Hyp­o­crit­i­cal crit­i­cism of shady re­cruit­ment

Daily Trust - - OPINIONE-MAIL - Mo­ham­mad Qad­dam Sidq Isa

Over the past few months there have been scan­dalous rev­e­la­tions of shady pub­lic re­cruit­ment ex­er­cises in the Cen­tral Bank of Nige­ria (CBN), the Fed­eral In­land Rev­enue Ser­vice (FIRS), Nige­ria Im­mi­gra­tion Ser­vice (NIS) and per­haps a few other gov­ern­ment agen­cies. Though each of the three scan­dals was widely con­demned, the rev­e­la­tions weren’t sur­pris­ing, af­ter all, for they sim­ply re­high­lighted how fed­eral gov­ern­ment in­sti­tu­tions sys­tem­at­i­cally flout due process in staff re­cruit­ment ex­er­cises, which is equally ram­pant at the state and lo­cal gov­ern­ment lev­els as well.

I, for one, ac­tu­ally found the avalanche of crit­i­cism against the gov­ern­ment of­fi­cials in­volved more sur­pris­ing in­stead, as it sounded too pas­sion­ate as though the scan­dals had un­folded in Nor­way, for in­stance, not

Nige­ria. In any case, no one de­nies the fact that pub­lic re­cruit­ment ex­er­cise in Nige­ria is most of the time, if not al­ways, shady due to the deep-rooted cul­ture of nepo­tism in the coun­try. This is es­pe­cially in re­cruit­ment ex­er­cises into ma­jor rev­enue gen­er­at­ing gov­ern­ment agen­cies, de­part­ments and other ma­jor gov­ern­ment bod­ies e.g. the afore­men­tioned three and, of course, the Nige­rian Na­tional Petroleum Cor­po­ra­tion (NNPC) and its sub­sidiaries, Nige­ria Cus­toms Ser­vice (NCS) and the Nige­rian Ports Au­thor­ity (NPA) and its sub­sidiaries etc.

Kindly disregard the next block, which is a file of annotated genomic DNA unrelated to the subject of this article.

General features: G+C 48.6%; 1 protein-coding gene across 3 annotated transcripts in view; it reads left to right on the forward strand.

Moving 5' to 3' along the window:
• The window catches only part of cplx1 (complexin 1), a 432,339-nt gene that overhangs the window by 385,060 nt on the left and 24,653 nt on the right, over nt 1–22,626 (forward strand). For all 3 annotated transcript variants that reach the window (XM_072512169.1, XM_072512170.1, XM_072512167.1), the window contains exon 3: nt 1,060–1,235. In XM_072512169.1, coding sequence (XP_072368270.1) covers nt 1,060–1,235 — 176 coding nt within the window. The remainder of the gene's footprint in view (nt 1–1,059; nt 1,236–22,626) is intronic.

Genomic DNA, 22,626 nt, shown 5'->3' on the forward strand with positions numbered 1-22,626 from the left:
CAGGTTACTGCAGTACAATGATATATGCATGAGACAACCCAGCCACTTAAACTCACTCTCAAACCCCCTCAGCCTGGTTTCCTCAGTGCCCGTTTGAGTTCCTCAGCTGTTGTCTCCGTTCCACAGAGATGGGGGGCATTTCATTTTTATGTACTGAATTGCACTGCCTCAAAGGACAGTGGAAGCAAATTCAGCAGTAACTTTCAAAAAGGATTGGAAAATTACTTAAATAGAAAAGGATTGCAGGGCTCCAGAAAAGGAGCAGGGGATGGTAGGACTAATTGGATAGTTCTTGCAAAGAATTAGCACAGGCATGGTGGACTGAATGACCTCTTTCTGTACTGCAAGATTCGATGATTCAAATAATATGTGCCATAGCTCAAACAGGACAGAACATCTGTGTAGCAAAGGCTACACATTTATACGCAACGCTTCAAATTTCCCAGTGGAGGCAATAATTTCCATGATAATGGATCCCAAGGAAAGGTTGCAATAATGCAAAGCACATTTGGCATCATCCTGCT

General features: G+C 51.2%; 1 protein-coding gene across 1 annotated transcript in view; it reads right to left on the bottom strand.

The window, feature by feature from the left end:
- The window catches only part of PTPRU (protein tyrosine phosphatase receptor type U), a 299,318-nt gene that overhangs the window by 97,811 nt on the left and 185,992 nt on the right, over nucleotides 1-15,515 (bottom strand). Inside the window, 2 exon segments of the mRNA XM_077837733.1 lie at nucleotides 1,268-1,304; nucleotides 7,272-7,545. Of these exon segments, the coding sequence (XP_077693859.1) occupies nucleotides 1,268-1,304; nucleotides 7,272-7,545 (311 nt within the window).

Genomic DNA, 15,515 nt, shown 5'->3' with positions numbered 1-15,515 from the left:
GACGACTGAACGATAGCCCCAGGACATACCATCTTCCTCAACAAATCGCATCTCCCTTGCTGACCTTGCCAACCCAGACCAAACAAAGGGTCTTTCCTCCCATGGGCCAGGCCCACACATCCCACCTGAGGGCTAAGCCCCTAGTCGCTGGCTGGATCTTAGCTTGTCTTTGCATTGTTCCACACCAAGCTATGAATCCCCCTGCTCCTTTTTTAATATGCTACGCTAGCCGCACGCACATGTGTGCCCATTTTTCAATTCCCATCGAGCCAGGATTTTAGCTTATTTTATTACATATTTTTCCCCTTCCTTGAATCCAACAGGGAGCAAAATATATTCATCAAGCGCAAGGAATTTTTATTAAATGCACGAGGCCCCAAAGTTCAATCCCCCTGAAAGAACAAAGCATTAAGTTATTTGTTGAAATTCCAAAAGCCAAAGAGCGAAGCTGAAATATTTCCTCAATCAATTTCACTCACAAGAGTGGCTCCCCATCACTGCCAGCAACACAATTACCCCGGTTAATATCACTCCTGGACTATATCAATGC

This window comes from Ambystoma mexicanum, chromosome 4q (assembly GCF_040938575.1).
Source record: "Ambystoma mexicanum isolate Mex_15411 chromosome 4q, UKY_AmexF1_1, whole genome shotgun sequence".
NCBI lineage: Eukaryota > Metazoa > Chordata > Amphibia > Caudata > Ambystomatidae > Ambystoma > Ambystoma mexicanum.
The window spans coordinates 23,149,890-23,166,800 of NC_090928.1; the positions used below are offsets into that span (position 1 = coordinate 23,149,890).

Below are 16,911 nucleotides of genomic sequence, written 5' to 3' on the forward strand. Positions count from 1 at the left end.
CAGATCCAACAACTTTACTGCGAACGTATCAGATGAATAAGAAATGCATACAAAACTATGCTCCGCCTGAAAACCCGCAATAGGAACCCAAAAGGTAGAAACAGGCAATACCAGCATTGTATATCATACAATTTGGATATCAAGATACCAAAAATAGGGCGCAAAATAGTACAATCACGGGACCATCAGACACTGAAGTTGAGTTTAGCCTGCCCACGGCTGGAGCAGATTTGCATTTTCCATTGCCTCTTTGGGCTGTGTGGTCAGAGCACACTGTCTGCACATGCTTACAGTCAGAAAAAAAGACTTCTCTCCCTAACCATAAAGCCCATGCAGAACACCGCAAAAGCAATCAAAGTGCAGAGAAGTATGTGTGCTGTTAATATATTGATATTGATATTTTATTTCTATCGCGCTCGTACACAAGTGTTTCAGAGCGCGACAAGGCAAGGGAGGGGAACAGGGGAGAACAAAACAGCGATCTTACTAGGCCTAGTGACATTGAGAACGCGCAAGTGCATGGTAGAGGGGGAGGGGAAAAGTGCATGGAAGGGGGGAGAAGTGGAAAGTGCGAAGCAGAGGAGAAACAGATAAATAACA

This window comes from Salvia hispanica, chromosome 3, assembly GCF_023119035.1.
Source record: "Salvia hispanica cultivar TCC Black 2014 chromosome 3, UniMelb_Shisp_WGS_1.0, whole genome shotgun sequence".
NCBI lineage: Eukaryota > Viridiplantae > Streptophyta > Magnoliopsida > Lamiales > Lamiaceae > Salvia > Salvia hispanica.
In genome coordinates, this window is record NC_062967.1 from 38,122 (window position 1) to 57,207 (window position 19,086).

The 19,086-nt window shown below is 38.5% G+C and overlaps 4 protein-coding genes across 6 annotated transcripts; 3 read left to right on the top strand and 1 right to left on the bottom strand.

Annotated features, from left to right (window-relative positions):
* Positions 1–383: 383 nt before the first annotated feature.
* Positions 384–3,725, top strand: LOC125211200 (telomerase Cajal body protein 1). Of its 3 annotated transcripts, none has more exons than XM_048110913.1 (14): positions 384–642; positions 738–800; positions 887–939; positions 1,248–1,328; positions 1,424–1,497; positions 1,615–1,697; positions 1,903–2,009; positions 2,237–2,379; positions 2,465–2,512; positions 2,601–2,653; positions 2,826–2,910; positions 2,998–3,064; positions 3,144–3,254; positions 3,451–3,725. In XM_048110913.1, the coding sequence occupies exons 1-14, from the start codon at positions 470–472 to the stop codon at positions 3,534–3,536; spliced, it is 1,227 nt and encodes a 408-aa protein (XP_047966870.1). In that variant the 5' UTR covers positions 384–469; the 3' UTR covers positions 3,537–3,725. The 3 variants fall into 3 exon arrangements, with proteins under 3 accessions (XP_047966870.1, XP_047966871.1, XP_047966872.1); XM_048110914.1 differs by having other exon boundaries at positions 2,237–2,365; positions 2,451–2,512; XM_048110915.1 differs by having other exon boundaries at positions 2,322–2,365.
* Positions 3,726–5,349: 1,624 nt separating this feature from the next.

Be­sides, though this prac­tice is of­ten con­demned by all, the re­al­ity main­tains that so many Nige­ri­ans are di­rect, in­di­rect or po­ten­tial ben­e­fi­cia­ries of its per­sis­tence. For in­stance, there is hardly any civil servant at the fed­eral, state or lo­cal gov­ern­ment level that doesn’t owe ap­point­ment to a bene­fac­tor(s) who had one way or an­other ma­nip­u­lated or in­flu­enced the re­cruit­ment process in his favour at the ex­pense of many more com­pe­tent but un­priv­i­leged hence short­changed Nige­ri­ans out there strug­gling with per­sis­tent un­em­ploy­ment or stuck in grossly less re­ward­ing jobs com­pared to their skills and qual­i­fi­ca­tions.

Also, thanks to the pre­vail­ing cul­ture of im­punity in the coun­try, those in­volved in shady pub­lic re­cruit­ment prac­tices who are, of course, largely se­nior civil ser­vants and their ac­com­plices among politi­cians, and the lob­by­ists for the ben­e­fi­cia­ries who are mostly tra­di­tional ti­tle hold­ers, states­men, re­tired politi­cians, re­li­gious cler­ics and other in­flu­en­tial pub­lic fig­ures don’t only get away with it, but do, in fact, gain un­earned fur­ther recog­ni­tion in their re­spec­tive com­mu­ni­ties and con­stituen­cies, which boosts the po­lit­i­cal ad­van­tage of the ac­tive politi­cians among them and im­proves the prospects of the ac­tive civil ser­vants among them nurs­ing the am­bi­tion of join­ing pol­i­tics in the fu­ture.